Step Forward

For the last two weeks, I unfortunately had to closely interact with the health care system in Lahore from one private hospital to another. It’s common knowledge that we have an inferior healthcare system and the majority of the country does not have access to a high standard of healthcare. But sadly, the privileged minority is also quite frustrated with the accessibility to good standards especially when they come with such a heavy price. My aunt was admitted to one of the top hospitals in the city in the Defence area where the daily room charges were pretty high but the room condition or staff attendance was as bad if not worse than a public hospital. When the patient was discharged, we were billed for consultation fees of the main consultant for visits he had not even made to the patient. What irked me more than anything else was the attitude of the consultant who refused to have any empathy for the patient or patience to address the concerns of the family and rupees six thousand charged for a two-minute visit from an arrogant doctor whose team’s main agenda was to convince us to get a high-risk surgery done from the hospital and rushing us to alarming possibilities if we did not. On top of that when we took her to the emergency room while she was getting fits and in the middle of a brain hemorrhage, the ER doctor handed her a prescription and asked us to arrange for the emergency medicine to be administered until our protests in screams perhaps intimidated him to take care of the patient.
The nightmare continued as she was shifted to another hospital where in all fairness if the hospital conditions were relatively better, we had to be involved at every step of the surgery or involvement. For example, we were told we could take the patient home and when we insisted on her vitals being checked, they found out her heart rate was 40 and then she was taken more seriously and admitted. And, mind you I am talking about a patient with a brain tumor here so it’s as serious as it can get. Running after doctors and nurses for what should be their job, especially when paying an arm and a leg for a hospital, is unacceptable. Another factor was how a senior doctor shared unsolicited news about the patient’s diagnosis without the biopsy report. It’s like he was the bearer of bad news and had no empathy as to how he was sharing this news or how important it is to strike a balance between sharing a diagnosis based on facts and understanding the impact of it if delivered on hunches which maybe are based on experience. A doctor telling us that he ‘thinks it’s a grade 4 tumour’ is highly irresponsible especially when later on we found out from the report that it was grade 2.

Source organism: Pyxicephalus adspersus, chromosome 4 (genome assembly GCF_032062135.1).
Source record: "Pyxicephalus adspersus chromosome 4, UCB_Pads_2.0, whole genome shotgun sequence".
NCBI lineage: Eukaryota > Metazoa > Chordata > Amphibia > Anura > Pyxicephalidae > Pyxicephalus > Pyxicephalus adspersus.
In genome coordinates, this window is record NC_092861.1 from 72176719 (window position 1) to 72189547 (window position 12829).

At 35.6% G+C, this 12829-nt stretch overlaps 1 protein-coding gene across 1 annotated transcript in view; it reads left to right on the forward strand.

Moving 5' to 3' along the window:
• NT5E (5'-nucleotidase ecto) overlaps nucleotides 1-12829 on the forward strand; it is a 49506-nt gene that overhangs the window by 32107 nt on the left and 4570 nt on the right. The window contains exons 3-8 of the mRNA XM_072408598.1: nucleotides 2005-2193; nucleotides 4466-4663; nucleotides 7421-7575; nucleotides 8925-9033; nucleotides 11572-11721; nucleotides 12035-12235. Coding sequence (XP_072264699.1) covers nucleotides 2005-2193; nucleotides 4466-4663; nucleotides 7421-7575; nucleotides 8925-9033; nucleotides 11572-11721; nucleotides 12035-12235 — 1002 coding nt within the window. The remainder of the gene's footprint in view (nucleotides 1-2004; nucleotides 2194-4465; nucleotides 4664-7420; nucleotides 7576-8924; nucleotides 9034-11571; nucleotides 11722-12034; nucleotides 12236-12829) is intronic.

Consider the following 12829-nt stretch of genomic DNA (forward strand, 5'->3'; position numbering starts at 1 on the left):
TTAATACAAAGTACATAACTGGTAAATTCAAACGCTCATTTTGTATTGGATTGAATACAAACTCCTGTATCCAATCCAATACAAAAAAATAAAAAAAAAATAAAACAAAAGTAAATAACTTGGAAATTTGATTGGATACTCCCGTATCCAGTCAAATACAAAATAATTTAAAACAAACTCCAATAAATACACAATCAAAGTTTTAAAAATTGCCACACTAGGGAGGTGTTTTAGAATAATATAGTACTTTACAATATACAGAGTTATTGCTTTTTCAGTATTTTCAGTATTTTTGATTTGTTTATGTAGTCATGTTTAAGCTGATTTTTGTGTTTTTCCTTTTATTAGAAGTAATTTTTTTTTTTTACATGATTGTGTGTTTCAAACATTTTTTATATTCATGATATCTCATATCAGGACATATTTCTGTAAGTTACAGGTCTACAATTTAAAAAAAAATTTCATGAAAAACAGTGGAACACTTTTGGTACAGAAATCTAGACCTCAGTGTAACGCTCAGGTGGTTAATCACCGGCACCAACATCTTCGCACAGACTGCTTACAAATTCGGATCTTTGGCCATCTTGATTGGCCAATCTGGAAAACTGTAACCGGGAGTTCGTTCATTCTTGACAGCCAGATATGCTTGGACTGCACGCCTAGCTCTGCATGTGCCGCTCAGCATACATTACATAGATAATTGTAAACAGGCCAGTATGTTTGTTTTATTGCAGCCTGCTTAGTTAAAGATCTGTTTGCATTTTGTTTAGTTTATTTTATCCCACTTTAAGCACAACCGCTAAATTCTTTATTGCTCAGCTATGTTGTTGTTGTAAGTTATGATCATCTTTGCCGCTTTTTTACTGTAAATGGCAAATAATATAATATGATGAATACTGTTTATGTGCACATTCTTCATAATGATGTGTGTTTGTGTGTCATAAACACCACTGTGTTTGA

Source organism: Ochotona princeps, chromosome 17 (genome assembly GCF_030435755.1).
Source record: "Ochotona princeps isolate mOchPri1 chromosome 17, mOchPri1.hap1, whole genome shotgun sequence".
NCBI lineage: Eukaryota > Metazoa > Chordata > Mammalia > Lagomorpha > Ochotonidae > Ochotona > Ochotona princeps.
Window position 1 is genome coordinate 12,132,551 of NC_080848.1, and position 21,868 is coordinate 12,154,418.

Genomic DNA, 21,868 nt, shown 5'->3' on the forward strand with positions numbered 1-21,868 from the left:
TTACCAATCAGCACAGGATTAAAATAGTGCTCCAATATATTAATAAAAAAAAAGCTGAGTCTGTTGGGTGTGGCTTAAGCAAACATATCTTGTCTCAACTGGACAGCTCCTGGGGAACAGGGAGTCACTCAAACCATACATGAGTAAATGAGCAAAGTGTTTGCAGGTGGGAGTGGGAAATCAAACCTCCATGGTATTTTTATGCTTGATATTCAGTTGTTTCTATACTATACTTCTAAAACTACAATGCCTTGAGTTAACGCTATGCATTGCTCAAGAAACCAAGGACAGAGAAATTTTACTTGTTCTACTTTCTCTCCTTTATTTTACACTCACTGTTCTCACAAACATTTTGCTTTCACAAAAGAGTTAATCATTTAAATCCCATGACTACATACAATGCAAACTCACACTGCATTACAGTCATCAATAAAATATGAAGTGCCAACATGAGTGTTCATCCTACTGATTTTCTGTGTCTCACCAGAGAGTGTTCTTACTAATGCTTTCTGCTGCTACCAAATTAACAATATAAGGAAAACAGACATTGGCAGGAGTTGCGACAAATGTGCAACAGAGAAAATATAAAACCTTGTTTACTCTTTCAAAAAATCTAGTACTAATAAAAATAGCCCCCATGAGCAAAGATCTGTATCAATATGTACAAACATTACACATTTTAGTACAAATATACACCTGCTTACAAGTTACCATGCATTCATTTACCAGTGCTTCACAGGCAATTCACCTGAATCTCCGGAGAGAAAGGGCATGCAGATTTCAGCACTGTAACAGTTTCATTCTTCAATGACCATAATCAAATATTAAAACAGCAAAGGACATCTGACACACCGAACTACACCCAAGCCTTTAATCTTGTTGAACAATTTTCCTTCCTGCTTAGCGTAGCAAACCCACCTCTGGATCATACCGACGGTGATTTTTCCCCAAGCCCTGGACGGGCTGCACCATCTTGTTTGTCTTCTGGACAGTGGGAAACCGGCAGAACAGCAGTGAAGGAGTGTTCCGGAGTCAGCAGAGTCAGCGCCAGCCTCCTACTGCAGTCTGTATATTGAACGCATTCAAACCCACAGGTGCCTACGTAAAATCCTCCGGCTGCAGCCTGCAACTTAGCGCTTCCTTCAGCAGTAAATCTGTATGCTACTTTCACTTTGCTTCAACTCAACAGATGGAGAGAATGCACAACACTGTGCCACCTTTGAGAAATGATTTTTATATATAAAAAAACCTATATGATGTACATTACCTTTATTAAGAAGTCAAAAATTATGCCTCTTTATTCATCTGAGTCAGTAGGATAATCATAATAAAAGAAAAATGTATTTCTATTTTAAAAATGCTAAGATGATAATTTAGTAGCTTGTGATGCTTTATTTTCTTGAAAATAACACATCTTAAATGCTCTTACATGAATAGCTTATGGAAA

I cannot imagine what’s happening in public hospitals if this is the state in private ones. There are no rules regarding visitors to a hospital and in the main army hospital in Lahore where a family member is admitted, at one point at least ten people were in the room and hanging out in the lobby. Not everything can be blamed on the government and we as a nation need to introspect on our ethics values and professionalism. As people, we are a hostage to such organisations, and other than one lonely voice raised now and then, we are unable to be unified in protesting such treatment.
It’s high time that the Pakistani nation changes its attitude and learns to call a spade a spade and unify in protesting against every wrongdoing whether the outcome looks bleak or not.
We need to fight. Protest. Become ‘Karen’ in this country for things to turn around. We can’t keep looking towards others to lead but have to take that first step ourselves.

The writer is a BACP (British Association For Counselling and Psychotherapy) accredited individual and couple psychotherapist based in Islamabad. She can be reached at or her official website.

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